No Man's Land
by J. B. Toner
“That’s why some wanker shot Ferdinand.”
“Well not directly, obviously. But it’s the little things, y’see.
Everything’s so big now, we forget ’em.”
Another shell hits, and a great whump of earth goes up. We duck our
heads and it rattles on our pots. Flenk and Roper go right on chatting.
“You take that poem Sarge keeps quoting, right? Theirs not to reason
“Theirs but to do or die.”
“Exactly, but that’s not how it goes! It’s theirs but to do and die,
that’s the whole bloody point. Single word changes everything.”
I miss colors. The only color in the trench is dirt. The only weather
is smoke. Sometimes I like to see the shells come down because of the
“Here, lad.” Flenk nudges me. “You’re always quiet, you must have some
deep thoughts in there. You reckon a word can make a war?”
“. . .Mum says it takes two to quarrel.”
“Ha! You hear that, Rope, the boy’s a genius. There it is: one man says
yes and the other no, and next thing—”
Sarge’s voice: “Here they come!”
This war is grey fire. There is no warmth here, no light: only ruin,
only ash. Crouching behind twisted wires and mud, striking men down
with poison—I’m a schoolteacher, no warrior, but I feel the weight of
In a better century, as a skinny, squinting boy, I stood up to Dietrich
and the others to stop them teasing my friend Maria—even when they beat
me and tore my books. I made believe I was Wotan, charging down the
serpent’s throat to undefeated death. And I swear I would do the same
now, for the glory of my country; but Maria waits, and I have promised
her children when I come home.
“Hey Professor! Where’s your bayonet?”
“It is, ah—in my pack, I believe.”
“Well, quit mooning about and fix it on! The sun’s almost down.”
A charge: one of my two great dreams! But the other, a life with my
love, is greater. Perhaps it is too much to hope for both.
The cold dead sun goes to its grave in the west. We fix bayonets, and
our rifles are a spectral thicket in the rising shadow. I have never
been so afraid. Then Gefreiter Holst paces to the front of the line.
Draws his saber, slowly.
And roars: “Charge!”
And we roar in answer, my comrades and I. Up the ladder, over the lip,
into the no man’s land. I did not know I could howl so loudly, run so
fast. My puny muscles take the fear and turn it into rage. For my
country, for my wife, for the children I will father, I will crush
these English pigs. I am strength, I am honor. I am Germany!
Machine gun fire: a scythe in a wheatfield. In the flare-light, for an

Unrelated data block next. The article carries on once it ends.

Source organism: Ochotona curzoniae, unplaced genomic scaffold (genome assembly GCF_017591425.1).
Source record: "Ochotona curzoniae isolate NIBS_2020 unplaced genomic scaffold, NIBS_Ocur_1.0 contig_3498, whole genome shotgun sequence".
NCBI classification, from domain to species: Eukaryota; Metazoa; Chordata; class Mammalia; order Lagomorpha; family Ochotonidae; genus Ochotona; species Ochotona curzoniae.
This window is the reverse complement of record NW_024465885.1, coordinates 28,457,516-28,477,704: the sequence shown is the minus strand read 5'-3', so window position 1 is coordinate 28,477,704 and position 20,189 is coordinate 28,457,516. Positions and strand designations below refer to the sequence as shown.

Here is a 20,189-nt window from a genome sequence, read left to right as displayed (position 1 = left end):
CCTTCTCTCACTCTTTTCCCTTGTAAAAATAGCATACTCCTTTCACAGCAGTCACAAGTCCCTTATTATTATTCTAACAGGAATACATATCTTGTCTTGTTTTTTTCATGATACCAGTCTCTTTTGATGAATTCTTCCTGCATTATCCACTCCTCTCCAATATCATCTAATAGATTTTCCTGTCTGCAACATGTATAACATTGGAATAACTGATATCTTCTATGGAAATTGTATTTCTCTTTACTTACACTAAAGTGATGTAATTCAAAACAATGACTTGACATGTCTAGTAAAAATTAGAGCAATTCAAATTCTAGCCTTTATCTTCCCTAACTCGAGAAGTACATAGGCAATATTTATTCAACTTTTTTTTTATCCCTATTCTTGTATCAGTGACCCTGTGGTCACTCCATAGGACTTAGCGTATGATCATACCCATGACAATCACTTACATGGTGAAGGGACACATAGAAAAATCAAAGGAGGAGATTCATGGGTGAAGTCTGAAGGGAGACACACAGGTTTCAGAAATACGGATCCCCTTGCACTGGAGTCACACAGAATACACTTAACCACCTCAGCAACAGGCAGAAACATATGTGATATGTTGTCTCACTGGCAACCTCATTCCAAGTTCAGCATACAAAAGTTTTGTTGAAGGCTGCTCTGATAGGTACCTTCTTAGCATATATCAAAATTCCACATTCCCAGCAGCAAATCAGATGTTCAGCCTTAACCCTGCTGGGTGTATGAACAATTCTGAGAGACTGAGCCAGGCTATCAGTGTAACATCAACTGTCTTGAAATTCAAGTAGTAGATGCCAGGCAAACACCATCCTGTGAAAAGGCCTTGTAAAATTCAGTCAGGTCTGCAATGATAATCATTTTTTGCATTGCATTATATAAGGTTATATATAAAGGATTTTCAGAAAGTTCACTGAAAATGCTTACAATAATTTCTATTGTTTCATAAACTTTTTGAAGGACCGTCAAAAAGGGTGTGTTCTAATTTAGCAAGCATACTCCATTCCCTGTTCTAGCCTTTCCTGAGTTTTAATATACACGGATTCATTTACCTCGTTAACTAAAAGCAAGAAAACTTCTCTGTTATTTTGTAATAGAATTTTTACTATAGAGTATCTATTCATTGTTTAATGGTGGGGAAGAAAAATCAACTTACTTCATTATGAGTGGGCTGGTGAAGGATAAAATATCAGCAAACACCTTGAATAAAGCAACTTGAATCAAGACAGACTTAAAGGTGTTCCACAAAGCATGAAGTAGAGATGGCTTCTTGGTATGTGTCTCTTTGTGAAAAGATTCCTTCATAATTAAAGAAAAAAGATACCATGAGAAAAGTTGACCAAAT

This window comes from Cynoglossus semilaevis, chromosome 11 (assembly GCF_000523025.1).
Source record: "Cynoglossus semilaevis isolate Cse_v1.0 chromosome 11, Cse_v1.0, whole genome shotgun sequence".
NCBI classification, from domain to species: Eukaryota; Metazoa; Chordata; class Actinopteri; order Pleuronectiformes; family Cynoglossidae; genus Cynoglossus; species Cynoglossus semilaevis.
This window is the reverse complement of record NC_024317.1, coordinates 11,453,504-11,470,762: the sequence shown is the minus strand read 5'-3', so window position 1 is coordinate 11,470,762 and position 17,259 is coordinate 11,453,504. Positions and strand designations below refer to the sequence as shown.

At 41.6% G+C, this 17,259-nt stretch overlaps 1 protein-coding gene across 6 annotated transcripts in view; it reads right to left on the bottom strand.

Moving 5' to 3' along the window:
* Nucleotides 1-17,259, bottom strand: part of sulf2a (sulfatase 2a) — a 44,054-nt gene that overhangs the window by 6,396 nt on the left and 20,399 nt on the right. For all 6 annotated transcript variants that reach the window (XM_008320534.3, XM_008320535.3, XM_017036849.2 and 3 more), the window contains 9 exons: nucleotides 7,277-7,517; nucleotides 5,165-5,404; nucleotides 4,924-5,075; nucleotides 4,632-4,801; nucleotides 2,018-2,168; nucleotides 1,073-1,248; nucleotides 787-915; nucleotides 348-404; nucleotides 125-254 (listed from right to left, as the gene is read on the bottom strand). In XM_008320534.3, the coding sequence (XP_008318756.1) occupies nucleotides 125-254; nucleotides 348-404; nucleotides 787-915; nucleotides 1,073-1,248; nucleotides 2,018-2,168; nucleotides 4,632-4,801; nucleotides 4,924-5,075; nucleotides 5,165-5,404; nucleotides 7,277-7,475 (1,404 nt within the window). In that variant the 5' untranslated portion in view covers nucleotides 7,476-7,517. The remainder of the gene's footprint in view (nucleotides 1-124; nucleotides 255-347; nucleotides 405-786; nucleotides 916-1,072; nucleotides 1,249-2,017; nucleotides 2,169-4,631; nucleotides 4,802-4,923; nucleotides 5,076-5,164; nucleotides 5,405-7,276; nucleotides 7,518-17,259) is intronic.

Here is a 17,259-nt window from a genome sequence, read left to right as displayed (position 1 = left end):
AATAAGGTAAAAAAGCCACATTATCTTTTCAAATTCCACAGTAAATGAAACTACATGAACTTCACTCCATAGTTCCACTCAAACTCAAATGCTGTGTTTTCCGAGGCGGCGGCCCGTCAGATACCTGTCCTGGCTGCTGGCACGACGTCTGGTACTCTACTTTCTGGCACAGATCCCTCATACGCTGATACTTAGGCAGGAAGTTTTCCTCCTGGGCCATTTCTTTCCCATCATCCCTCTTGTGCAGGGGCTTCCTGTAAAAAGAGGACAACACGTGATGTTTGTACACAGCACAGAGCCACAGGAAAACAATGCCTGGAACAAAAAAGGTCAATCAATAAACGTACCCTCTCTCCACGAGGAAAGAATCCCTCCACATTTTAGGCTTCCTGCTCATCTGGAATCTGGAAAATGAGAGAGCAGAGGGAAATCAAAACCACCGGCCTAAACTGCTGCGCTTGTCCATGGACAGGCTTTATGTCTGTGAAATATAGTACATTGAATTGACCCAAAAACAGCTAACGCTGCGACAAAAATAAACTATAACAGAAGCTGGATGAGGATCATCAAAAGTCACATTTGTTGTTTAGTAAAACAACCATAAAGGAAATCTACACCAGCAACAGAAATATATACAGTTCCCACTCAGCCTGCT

instant, I see Holst’s chest explode—then I’m blinded by the splatter
of his lungs. I don’t stop running, mustn’t, can’t.
The shells keep falling, ours or theirs, it doesn't matter. When I see
the crater before my feet, I’m already falling.
Mum says the Germans are people just like us. Flenk and Roper say
they’re monsters. I wonder who’s right.
The flares keep going up, and the 16-pounders. No man’s land is lit up
like a purple nightmare, and the Germans are coming through the flak
and the barbed wire like nighttime creatures that can’t feel pain. I’m
a good shot, but its so hard to aim right now. Just keep steady. Keep
shooting, don’t stop shooting.
Then Roper’s voice: “Yeah, run back to your Kaiser, ya poltroons!”
They’ve stopped. They’re retreating. But no time to think—Sarge is
shouting, “After ’em, lads! After ’em!”
Scrambling up over the lip of the trench. Sprinting out into the
smoldering mud. Monsters, poltroons. Filthy Germans, I’ll kill them all
Oh God, too fast—too dark—falling—
Oh God, a German—lunging—I fire one shot—
He falls from the sky.
Dazed by the plunge into the crater, I’m just getting to my feet when
he comes hurtling towards me, backlit: black angel, red devil. I drive
my blade through his heart as he shoots me in the throat. He’s just a
boy. I hear my own gurgling voice: “Maria.”
And his: “Mama.”
I settle to the earth, weightless, and we stand facing each other in
the solemn light. The war-strife is faint around us, the sound of a
wireless in another room. Shyly, he smiles. “I’m Danny.”
I find myself smiling back. “Gunter.”
“What do we do now, d’you think?” I don’t speak English, but I
“Not sure, but—” I point. The sun has barely set, but a golden
luminescence is growing in the east.
He nods, and I put a hand on his shoulder. We rise from the crater,
side by side.
© 2018 J. B. Toner
Bio: J. B. Toner studied Literature at Thomas More College and
holds a black belt in Ohana Kilohana Kenpo-Jujitsu. He works as a
groundskeeper in New Hampshire and just had his first daughter.
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